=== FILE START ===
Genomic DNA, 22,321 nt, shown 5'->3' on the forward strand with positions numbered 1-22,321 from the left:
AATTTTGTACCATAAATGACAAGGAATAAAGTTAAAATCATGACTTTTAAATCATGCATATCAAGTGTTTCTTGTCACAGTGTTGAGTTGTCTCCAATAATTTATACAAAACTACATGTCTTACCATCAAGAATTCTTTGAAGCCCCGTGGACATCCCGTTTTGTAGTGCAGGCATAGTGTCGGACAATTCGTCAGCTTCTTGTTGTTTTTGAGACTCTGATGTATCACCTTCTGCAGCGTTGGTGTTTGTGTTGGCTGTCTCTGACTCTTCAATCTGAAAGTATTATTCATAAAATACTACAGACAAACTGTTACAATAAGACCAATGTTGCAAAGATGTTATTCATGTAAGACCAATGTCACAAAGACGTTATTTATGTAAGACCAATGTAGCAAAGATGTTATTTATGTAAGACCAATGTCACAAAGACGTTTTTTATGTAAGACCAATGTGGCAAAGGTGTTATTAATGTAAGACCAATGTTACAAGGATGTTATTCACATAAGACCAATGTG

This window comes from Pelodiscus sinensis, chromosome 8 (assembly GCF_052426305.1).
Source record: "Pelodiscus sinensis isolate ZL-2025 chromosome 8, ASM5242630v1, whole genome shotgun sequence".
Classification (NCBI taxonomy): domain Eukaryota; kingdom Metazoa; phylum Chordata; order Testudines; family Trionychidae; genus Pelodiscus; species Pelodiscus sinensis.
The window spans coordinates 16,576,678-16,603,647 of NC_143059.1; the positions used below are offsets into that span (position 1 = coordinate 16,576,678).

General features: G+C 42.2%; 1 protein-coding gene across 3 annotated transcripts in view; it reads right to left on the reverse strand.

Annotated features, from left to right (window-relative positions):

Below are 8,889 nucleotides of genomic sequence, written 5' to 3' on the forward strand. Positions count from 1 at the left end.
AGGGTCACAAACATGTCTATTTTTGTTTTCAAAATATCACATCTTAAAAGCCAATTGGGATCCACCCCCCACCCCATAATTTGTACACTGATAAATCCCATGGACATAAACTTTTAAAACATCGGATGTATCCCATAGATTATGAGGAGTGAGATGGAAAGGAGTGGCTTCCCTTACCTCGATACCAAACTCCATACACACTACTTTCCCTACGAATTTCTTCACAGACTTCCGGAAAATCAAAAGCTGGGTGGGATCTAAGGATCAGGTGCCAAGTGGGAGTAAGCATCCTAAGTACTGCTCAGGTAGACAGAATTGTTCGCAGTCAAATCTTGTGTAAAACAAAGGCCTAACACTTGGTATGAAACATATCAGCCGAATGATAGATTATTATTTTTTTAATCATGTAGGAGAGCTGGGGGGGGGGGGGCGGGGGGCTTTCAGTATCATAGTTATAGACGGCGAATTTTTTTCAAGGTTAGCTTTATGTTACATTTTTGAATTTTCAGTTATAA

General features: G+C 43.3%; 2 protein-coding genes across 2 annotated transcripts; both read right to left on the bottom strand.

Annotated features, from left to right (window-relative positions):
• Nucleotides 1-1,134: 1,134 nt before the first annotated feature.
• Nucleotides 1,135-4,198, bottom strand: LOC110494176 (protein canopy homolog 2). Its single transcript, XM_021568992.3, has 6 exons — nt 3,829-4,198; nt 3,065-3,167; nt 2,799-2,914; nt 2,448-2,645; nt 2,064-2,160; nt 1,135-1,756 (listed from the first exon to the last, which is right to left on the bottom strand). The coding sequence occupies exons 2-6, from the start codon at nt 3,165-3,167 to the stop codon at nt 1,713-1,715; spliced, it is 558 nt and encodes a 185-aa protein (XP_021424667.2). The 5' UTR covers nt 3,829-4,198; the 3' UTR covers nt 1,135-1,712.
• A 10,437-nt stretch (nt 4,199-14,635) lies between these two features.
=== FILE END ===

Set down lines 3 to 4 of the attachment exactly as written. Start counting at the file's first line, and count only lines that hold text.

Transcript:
This window comes from Pelodiscus sinensis, chromosome 8 (assembly GCF_052426305.1).
Source record: "Pelodiscus sinensis isolate ZL-2025 chromosome 8, ASM5242630v1, whole genome shotgun sequence".